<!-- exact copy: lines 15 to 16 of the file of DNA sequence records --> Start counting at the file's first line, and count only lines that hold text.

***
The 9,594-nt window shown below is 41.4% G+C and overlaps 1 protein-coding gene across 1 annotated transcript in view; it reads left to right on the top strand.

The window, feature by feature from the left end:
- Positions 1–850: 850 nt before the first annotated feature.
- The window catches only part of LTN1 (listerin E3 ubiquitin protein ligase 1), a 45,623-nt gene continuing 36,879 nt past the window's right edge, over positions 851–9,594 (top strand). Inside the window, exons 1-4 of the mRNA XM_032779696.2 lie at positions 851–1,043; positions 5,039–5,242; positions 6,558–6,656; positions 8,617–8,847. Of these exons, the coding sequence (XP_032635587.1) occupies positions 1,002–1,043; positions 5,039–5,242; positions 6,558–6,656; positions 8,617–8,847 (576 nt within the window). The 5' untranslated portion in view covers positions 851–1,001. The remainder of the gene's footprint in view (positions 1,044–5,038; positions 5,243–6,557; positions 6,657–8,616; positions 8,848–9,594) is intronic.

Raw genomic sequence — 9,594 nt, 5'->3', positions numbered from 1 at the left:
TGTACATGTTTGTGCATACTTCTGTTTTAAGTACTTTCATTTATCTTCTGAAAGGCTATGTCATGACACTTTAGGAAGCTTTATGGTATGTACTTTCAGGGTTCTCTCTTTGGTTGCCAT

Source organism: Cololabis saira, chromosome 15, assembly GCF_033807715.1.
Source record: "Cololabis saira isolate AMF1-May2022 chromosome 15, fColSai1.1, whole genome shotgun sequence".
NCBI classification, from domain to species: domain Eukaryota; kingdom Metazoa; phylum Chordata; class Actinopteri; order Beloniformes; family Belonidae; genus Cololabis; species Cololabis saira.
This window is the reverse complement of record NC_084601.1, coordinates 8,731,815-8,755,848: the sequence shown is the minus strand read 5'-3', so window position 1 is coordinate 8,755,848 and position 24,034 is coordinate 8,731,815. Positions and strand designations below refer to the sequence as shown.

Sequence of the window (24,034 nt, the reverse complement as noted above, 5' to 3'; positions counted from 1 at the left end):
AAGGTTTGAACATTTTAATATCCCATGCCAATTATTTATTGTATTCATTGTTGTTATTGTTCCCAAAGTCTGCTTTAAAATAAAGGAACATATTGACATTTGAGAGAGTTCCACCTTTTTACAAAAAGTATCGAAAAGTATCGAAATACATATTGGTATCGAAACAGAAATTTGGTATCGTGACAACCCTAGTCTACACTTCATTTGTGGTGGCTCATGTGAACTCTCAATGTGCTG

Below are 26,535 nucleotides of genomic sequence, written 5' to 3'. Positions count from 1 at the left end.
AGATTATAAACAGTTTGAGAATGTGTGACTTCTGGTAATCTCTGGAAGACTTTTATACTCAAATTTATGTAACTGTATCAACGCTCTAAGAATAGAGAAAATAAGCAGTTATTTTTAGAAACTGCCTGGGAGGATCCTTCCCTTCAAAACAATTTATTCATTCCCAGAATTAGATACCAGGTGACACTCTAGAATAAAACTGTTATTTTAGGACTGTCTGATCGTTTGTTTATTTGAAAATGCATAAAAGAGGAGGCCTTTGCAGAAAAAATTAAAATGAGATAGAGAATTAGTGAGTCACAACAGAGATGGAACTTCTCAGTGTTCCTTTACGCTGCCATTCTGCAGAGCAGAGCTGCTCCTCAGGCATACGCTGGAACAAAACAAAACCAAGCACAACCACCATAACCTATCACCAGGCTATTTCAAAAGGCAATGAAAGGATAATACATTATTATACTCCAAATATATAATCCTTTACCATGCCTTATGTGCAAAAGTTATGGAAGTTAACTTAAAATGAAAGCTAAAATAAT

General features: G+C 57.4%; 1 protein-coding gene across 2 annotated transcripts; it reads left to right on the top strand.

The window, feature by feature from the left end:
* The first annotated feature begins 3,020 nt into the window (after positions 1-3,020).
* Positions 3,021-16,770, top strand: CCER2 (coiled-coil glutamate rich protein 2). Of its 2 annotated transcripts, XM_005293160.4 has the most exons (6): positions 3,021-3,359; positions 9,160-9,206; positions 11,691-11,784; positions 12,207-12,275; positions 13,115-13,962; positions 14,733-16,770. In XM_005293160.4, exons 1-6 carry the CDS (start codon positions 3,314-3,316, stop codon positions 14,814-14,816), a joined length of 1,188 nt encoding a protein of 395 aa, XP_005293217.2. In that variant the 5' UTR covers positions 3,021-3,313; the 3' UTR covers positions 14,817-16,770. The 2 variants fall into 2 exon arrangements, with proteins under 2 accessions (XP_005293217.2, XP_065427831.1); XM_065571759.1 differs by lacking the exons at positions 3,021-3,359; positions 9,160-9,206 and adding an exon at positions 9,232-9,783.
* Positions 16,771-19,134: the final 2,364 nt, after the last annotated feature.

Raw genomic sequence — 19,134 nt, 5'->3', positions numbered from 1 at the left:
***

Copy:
General features: G+C 57.4%; 1 protein-coding gene across 2 annotated transcripts; it reads left to right on the top strand.

The window, feature by feature from the left end: